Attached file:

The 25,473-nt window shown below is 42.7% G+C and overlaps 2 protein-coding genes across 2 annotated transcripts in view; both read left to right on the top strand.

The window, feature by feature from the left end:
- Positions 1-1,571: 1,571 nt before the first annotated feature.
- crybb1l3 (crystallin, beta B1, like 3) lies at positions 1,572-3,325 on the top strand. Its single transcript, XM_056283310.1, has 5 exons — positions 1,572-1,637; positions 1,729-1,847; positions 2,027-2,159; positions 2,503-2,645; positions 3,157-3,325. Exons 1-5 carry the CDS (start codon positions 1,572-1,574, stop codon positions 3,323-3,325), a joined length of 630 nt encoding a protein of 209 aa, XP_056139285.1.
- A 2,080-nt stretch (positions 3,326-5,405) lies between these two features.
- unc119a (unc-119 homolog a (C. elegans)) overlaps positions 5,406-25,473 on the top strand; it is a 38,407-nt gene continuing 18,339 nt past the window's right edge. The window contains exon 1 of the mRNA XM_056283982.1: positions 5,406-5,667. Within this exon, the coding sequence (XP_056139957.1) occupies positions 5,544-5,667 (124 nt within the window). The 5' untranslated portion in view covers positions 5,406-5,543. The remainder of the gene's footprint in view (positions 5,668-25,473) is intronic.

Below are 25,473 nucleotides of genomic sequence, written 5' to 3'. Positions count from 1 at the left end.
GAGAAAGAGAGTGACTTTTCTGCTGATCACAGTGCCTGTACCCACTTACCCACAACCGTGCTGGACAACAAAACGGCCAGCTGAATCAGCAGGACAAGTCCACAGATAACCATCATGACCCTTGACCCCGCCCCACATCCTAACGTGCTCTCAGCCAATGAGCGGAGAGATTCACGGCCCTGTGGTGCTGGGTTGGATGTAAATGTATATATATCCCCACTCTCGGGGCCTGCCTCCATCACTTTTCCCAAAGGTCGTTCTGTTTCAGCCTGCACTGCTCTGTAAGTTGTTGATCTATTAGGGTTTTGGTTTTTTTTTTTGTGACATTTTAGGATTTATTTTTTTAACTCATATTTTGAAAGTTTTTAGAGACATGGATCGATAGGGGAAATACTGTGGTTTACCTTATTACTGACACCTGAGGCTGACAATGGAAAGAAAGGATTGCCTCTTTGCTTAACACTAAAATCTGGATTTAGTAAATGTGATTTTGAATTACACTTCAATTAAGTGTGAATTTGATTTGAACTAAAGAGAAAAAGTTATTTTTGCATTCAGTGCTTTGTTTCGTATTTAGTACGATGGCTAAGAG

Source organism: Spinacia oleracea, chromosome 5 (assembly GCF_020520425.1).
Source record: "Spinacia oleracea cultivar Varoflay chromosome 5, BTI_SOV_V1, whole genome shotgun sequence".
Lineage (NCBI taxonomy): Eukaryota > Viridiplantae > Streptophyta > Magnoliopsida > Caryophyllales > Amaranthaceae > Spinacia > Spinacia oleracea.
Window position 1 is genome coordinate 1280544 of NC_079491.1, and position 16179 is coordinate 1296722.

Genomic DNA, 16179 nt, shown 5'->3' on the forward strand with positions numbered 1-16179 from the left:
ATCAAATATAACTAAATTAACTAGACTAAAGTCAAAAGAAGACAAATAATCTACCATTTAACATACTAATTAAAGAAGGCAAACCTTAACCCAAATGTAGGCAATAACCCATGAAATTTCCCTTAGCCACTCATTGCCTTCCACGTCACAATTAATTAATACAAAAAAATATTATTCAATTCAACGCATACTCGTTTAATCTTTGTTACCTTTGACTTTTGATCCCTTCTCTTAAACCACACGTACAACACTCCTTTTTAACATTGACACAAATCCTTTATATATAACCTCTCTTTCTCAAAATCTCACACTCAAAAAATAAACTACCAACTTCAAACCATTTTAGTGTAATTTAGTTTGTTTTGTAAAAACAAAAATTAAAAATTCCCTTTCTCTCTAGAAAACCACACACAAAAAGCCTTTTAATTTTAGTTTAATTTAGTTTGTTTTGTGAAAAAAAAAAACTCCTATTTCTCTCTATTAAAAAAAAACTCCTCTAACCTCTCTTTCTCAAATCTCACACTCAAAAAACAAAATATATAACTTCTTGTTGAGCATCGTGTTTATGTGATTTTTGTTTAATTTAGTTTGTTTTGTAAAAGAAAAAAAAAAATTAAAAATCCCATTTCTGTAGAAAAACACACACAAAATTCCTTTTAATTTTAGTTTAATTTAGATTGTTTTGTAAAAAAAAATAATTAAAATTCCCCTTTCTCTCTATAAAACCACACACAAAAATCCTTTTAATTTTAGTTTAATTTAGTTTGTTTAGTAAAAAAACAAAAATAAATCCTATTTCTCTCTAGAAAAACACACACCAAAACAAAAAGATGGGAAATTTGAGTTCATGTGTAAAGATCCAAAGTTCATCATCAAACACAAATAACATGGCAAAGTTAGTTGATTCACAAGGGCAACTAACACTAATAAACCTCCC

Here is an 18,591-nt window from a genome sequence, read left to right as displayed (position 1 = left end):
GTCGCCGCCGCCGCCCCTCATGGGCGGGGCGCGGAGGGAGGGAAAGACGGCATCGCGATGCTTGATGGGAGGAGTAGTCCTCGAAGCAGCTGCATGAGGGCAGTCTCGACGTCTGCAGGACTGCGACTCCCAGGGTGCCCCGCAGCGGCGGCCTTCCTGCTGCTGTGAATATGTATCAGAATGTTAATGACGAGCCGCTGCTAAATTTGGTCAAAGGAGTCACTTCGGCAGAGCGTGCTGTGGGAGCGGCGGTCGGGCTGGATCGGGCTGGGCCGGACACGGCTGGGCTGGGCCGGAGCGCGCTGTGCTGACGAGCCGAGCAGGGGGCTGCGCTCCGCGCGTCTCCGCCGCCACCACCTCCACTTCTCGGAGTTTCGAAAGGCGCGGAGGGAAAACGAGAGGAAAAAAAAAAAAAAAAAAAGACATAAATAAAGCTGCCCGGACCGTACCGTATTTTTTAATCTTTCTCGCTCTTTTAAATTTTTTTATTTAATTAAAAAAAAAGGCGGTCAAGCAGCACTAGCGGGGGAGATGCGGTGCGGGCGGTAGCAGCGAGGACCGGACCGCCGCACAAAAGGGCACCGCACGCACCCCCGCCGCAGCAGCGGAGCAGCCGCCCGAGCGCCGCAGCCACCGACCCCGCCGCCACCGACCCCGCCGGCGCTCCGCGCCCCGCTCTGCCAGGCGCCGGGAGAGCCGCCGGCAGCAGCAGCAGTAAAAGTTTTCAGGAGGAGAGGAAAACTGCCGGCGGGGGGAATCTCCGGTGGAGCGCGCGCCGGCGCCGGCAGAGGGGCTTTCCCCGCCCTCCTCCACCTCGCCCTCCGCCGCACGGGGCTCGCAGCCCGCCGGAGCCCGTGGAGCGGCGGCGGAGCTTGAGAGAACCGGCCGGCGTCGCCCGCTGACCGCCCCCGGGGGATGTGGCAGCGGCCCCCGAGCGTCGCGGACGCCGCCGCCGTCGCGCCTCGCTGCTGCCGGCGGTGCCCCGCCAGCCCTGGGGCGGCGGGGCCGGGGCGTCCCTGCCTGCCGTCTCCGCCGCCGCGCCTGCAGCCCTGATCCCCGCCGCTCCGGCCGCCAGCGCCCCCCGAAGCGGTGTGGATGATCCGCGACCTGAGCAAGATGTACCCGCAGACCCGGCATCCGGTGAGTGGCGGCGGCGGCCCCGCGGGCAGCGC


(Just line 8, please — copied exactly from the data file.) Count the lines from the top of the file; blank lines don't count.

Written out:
GAGAAAGAGAGTGACTTTTCTGCTGATCACAGTGCCTGTACCCACTTACCCACAACCGTGCTGGACAACAAAACGGCCAGCTGAATCAGCAGGACAAGTCCACAGATAACCATCATGACCCTTGACCCCGCCCCACATCCTAACGTGCTCTCAGCCAATGAGCGGAGAGATTCACGGCCCTGTGGTGCTGGGTTGGATGTAAATGTATATATATCCCCACTCTCGGGGCCTGCCTCCATCACTTTTCCCAAAGGTCGTTCTGTTTCAGCCTGCACTGCTCTGTAAGTTGTTGATCTATTAGGGTTTTGGTTTTTTTTTTTGTGACATTTTAGGATTTATTTTTTTAACTCATATTTTGAAAGTTTTTAGAGACATGGATCGATAGGGGAAATACTGTGGTTTACCTTATTACTGACACCTGAGGCTGACAATGGAAAGAAAGGATTGCCTCTTTGCTTAACACTAAAATCTGGATTTAGTAAATGTGATTTTGAATTACACTTCAATTAAGTGTGAATTTGATTTGAACTAAAGAGAAAAAGTTATTTTTGCATTCAGTGCTTTGTTTCGTATTTAGTACGATGGCTAAGAG